Some foreign fighters from Arab, European and Central Asian countries are gathering in smaller towns in Syria’s desert area and no longer plan to fight alongside Syrians, who they have decided are untrustworthy, according to one such fighter who gave his name as Yehya and who recently gave several interviews by phone and text.

The fall of Raqqa also threatens to inflame relations between Kurds and Arabs, who have been fighting the Islamic State in an uneasy alliance with the United States-led coalition against an enemy that is rapidly melting away. Most immediately, they may be at odds over the future governance of Raqqa.

Similar tensions were on display in Kirkuk, Iraq, on Monday after Iraqi government forces drove out Iraqi Kurdish forces to the cheers of Turkmen and Arabs in the ethnically mixed city.

The battle against the Islamic State has also led to touchy de facto partnerships internationally, with the United States, Russia and Iran all fighting the Islamic State in sometimes competing efforts, vying for influence.

Currently, the Syrian government and its allies, Iran and Russia, are steadily driving the Islamic State from Deir al-Zour to the south, and a crucial question is whether the government will ultimately seek to retake full control there.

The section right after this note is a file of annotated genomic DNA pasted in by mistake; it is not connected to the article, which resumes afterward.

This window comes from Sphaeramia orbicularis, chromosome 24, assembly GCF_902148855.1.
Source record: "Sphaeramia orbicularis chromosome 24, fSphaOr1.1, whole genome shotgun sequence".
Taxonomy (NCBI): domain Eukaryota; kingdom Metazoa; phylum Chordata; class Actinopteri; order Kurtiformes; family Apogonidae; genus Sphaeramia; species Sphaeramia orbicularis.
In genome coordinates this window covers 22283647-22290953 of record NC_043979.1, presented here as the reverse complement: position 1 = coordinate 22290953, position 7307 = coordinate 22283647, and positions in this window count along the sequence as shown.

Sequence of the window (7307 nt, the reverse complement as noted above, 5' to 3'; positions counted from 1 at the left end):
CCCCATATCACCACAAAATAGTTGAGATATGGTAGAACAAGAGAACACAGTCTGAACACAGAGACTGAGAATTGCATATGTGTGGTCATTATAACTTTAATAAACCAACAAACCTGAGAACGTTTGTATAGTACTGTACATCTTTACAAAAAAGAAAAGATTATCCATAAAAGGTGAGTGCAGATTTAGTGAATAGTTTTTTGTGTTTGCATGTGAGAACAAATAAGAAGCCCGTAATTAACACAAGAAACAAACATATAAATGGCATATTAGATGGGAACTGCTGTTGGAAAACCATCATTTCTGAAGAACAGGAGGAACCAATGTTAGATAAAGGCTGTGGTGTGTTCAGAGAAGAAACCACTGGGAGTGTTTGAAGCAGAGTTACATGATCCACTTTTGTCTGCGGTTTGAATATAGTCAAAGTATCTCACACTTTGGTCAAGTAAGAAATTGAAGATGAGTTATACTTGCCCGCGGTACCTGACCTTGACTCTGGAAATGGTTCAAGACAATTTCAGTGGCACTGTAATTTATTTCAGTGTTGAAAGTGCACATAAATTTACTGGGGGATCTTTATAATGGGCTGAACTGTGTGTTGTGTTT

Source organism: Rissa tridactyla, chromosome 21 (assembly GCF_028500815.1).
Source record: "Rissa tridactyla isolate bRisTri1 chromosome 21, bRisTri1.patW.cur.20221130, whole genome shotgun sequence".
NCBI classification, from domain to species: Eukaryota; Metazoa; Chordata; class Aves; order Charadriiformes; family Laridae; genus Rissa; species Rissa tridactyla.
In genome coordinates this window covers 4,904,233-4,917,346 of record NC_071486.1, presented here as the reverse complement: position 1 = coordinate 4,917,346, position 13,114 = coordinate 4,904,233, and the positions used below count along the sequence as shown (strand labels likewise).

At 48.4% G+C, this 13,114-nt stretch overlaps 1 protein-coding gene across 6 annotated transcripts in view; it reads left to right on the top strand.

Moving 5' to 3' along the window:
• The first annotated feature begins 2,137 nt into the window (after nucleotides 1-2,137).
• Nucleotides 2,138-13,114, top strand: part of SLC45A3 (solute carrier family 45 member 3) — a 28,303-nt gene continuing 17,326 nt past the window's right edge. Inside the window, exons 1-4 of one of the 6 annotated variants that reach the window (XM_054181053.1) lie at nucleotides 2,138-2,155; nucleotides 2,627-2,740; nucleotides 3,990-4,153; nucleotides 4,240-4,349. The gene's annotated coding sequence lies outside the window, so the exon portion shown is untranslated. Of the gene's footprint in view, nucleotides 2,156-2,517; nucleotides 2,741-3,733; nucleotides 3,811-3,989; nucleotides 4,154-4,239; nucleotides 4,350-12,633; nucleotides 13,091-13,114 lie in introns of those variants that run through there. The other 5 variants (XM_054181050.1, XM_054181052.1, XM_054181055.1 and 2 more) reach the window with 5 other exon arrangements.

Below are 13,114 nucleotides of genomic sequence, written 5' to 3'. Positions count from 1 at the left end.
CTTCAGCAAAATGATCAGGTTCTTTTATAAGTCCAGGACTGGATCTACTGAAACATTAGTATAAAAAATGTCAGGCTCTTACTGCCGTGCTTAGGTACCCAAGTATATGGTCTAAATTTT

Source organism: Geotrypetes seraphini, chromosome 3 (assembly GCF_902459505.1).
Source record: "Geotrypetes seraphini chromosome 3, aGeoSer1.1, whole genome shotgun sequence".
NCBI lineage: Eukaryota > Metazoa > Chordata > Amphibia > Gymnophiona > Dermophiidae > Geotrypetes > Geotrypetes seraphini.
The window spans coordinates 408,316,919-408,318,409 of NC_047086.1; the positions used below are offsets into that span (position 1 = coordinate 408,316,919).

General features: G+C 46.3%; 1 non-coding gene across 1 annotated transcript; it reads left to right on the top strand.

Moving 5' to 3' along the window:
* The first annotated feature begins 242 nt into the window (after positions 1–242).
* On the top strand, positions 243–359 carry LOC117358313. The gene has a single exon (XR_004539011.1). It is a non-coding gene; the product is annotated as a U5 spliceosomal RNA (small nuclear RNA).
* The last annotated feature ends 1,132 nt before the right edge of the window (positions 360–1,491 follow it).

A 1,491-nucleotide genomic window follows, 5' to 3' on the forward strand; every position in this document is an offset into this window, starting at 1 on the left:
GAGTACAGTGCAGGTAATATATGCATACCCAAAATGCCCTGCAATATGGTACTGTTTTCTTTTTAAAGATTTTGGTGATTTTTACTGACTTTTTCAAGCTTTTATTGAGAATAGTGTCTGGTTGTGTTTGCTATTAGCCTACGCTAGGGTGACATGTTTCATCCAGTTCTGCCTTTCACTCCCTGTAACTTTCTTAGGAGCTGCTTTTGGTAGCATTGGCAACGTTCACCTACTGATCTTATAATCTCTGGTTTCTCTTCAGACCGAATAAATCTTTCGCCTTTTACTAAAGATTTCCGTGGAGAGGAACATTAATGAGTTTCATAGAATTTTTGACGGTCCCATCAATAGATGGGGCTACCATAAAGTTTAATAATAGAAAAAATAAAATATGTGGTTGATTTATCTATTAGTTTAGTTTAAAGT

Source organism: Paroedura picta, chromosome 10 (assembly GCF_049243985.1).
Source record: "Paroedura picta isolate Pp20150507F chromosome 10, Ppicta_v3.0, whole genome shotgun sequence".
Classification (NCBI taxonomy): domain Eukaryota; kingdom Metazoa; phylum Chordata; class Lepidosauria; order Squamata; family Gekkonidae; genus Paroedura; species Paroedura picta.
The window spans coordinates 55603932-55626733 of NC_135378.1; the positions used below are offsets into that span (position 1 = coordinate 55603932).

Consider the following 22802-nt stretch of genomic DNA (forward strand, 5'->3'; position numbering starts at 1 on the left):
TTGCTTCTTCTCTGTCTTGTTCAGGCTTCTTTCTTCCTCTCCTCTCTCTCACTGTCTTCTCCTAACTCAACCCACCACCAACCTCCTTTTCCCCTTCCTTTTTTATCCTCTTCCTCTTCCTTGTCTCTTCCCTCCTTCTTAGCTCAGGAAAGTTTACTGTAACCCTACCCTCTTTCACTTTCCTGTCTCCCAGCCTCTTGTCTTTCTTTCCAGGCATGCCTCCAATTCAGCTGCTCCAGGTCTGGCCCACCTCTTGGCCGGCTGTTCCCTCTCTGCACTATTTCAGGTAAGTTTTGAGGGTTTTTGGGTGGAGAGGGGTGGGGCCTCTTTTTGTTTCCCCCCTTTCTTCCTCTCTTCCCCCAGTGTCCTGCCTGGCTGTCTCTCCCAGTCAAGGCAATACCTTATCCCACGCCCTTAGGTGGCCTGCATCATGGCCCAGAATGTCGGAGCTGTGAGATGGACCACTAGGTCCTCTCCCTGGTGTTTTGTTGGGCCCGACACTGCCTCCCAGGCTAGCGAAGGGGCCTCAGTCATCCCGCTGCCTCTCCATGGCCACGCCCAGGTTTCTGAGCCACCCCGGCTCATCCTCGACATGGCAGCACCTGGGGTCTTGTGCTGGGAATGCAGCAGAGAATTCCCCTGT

The victory in Raqqa came at a heavy cost. Much of the city has been devastated by American-led airstrikes that killed more than 1,000 civilians, according to tallies by local activists and international monitors. About 270,000 residents have been displaced by the fighting, and thousands of homes have been destroyed.

Dr. Mohammad Ahmed Saleh, a resident of the city now working in a hospital in Tall al-Abayad nearby, said he was eager to get home but was bracing for the worst.

“I’m expecting to see a new Hiroshima,” he said by telephone, taking a break from treating a newly arrived contingent of 19 wounded people from Raqqa, a mix of civilians and fighters for the Islamic State. “I’m trying to be mentally prepared when I go. I’ll be lucky if I see one of my house’s walls still standing.”

Many former residents said they had no plans to go back. “Today, I decided to start a new life,” said Wadha Huwaidi, who fled Raqqa a few months ago. “I’m sad, of course, but I had nothing left there. My house was destroyed, my children, my husband all collapsed. There’s nothing left that makes me feel I want to go back.”

It is unclear what happened to the last several hundred Islamic State fighters who had been holed up in Raqqa. There had been conflicting reports about whether foreign fighters among them would be allowed to evacuate on buses in a surrender deal.

Last week, the United States-led coalition said there would be no negotiated withdrawal of Islamic State fighters, just the evacuation of civilians, if necessary, to keep them out of the crossfire. But in previous battles, in Hawija and Tal Afar, surrendering fighters were allowed to board buses to Islamic State-held territory.

Follow Anne Barnard on Twitter: @ABarnardNYT.

Reporting contributed by Hwaida Saad in Beirut and Eric Schmitt in Washington.